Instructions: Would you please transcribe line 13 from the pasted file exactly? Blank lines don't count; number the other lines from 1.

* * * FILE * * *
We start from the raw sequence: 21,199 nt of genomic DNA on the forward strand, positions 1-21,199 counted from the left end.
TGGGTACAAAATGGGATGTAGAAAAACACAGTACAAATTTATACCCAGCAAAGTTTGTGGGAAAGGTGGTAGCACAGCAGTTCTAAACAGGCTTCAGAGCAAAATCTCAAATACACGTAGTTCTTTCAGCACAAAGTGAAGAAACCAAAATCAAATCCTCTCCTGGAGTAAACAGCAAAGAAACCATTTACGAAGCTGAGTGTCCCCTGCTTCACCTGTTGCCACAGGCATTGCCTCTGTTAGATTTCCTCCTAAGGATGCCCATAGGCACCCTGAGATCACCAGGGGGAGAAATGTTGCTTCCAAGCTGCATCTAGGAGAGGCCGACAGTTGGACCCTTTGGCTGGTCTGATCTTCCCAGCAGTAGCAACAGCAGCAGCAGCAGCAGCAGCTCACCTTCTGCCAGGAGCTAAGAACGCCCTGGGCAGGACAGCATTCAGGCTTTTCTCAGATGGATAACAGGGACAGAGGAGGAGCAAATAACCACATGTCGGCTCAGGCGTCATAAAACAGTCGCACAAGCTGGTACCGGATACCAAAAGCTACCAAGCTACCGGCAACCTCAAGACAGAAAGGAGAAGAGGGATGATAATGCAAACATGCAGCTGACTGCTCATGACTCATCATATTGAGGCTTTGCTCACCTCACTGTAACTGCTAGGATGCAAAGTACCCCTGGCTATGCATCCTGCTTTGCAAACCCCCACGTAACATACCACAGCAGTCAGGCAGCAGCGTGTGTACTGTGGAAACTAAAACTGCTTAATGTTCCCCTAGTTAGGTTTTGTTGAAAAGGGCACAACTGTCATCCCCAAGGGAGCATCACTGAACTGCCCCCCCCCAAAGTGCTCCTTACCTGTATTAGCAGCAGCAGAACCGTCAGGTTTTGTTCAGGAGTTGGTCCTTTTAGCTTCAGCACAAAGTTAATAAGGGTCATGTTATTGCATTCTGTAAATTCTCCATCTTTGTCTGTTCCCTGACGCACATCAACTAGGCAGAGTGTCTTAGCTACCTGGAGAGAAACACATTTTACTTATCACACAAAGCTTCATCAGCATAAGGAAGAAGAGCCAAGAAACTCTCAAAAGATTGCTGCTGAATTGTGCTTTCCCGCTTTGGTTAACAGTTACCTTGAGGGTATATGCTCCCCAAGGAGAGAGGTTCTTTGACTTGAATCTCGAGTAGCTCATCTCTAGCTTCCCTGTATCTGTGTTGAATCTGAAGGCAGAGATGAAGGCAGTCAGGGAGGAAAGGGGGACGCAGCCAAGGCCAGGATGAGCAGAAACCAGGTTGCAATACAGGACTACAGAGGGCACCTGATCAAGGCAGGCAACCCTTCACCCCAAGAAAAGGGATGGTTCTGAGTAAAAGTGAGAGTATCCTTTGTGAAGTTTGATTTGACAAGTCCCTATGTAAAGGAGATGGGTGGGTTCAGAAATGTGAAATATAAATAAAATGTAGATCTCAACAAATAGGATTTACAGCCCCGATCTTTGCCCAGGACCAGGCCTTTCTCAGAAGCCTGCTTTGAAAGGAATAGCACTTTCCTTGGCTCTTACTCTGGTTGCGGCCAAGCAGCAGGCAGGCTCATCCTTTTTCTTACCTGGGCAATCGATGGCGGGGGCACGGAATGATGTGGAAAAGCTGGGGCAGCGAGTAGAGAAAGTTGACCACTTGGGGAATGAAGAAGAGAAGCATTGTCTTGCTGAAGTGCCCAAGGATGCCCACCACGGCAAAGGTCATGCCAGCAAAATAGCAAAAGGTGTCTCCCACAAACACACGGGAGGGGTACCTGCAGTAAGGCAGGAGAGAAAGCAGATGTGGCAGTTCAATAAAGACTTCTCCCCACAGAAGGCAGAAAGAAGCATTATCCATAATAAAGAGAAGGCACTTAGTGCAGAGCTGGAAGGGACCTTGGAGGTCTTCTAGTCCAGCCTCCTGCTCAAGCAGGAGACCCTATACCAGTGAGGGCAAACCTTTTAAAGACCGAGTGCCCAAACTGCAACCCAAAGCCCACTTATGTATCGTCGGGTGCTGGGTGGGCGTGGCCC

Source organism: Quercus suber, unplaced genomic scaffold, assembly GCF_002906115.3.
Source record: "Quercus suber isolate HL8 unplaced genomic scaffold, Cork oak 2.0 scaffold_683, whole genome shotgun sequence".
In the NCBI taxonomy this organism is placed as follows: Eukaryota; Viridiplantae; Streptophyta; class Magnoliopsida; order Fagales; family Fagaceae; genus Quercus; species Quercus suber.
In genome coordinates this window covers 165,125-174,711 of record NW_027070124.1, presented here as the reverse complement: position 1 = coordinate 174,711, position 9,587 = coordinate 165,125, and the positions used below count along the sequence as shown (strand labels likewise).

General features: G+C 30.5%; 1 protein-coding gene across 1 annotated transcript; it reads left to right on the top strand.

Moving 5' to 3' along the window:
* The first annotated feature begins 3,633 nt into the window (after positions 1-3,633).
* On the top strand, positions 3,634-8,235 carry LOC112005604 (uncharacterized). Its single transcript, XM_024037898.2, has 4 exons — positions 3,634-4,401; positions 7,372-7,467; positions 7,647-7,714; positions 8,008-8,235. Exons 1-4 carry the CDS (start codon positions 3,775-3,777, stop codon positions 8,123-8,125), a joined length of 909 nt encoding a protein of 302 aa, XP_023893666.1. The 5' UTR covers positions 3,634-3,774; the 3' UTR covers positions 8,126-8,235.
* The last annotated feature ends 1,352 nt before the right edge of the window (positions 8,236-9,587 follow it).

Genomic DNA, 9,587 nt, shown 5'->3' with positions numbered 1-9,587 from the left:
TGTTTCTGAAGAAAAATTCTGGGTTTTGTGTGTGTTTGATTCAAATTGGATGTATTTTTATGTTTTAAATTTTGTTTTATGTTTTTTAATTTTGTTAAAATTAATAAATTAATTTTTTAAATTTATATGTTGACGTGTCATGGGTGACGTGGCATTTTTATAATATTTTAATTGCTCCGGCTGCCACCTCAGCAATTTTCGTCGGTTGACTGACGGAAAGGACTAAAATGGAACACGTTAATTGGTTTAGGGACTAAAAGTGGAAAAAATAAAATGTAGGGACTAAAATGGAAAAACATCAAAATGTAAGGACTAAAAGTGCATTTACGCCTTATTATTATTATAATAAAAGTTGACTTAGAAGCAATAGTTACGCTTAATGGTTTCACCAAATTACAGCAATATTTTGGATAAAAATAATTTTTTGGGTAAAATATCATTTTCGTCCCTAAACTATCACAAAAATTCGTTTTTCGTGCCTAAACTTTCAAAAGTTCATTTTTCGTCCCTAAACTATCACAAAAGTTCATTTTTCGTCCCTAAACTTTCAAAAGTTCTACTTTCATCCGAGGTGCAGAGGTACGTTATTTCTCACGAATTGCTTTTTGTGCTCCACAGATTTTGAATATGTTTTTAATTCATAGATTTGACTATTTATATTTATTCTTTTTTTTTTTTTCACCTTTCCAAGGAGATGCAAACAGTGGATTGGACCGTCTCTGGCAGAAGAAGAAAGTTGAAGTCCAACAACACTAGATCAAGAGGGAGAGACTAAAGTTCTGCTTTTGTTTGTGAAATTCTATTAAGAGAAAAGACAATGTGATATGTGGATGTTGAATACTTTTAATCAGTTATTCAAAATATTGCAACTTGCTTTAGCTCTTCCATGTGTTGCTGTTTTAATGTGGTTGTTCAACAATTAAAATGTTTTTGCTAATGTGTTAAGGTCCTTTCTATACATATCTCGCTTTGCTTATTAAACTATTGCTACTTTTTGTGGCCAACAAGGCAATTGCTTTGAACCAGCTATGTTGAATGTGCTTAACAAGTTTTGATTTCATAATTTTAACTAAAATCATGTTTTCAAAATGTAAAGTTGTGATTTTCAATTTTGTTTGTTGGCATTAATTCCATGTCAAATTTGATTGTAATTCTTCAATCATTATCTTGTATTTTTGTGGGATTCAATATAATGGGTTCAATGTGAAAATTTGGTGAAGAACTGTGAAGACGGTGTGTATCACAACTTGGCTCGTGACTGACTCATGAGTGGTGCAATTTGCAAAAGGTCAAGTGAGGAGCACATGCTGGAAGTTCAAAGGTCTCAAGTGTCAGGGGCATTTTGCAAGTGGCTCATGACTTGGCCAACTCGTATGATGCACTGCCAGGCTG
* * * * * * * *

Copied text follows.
TGTTTCTGAAGAAAAATTCTGGGTTTTGTGTGTGTTTGATTCAAATTGGATGTATTTTTATGTTTTAAATTTTGTTTTATGTTTTTTAATTTTGTTAAAATTAATAAATTAATTTTTTAAATTTATATGTTGACGTGTCATGGGTGACGTGGCATTTTTATAATATTTTAATTGCTCCGGCTGCCACCTCAGCAATTTTCGTCGGTTGACTGACGGAAAGGACTAAAATGGAACACGTTAATTGGTTTAGGGACTAAAAGTGGAAAAAATAAAATGTAGGGACTAAAATGGAAAAACATCAAAATGTAAGGACTAAAAGTGCATTTACGCCTTATTATTATTATAATAAAAGTTGACTTAGAAGCAATAGTTACGCTTAATGGTTTCACCAAATTACAGCAATATTTTGGATAAAAATAATTTTTTGGGTAAAATATCATTTTCGTCCCTAAACTATCACAAAAATTCGTTTTTCGTGCCTAAACTTTCAAAAGTTCATTTTTCGTCCCTAAACTATCACAAAAGTTCATTTTTCGTCCCTAAACTTTCAAAAGTTCTACTTTCATCCGAGGTGCAGAGGTACGTTATTTCTCACGAATTGCTTTTTGTGCTCCACAGATTTTGAATATGTTTTTAATTCATAGATTTGACTATTTATATTTATTCTTTTTTTTTTTTTCACCTTTCCAAGGAGATGCAAACAGTGGATTGGACCGTCTCTGGCAGAAGAAGAAAGTTGAAGTCCAACAACACTAGATCAAGAGGGAGAGACTAAAGTTCTGCTTTTGTTTGTGAAATTCTATTAAGAGAAAAGACAATGTGATATGTGGATGTTGAATACTTTTAATCAGTTATTCAAAATATTGCAACTTGCTTTAGCTCTTCCATGTGTTGCTGTTTTAATGTGGTTGTTCAACAATTAAAATGTTTTTGCTAATGTGTTAAGGTCCTTTCTATACATATCTCGCTTTGCTTATTAAACTATTGCTACTTTTTGTGGCCAACAAGGCAATTGCTTTGAACCAGCTATGTTGAATGTGCTTAACAAGTTTTGATTTCATAATTTTAACTAAAATCATGTTTTCAAAATGTAAAGTTGTGATTTTCAATTTTGTTTGTTGGCATTAATTCCATGTCAAATTTGATTGTAATTCTTCAATCATTATCTTGTATTTTTGTGGGATTCAATATAATGGGTTCAATGTGAAAATTTGGTGAAGAACTGTGAAGACGGTGTGTATCACAACTTGGCTCGTGACTGACTCATGAGTGGTGCAATTTGCAAAAGGTCAAGTGAGGAGCACATGCTGGAAGTTCAAAGGTCTCAAGTGTCAGGGGCATTTTGCAAGTGGCTCATGACTTGGCCAACTCGTATGATGCACTGCCAGGCTG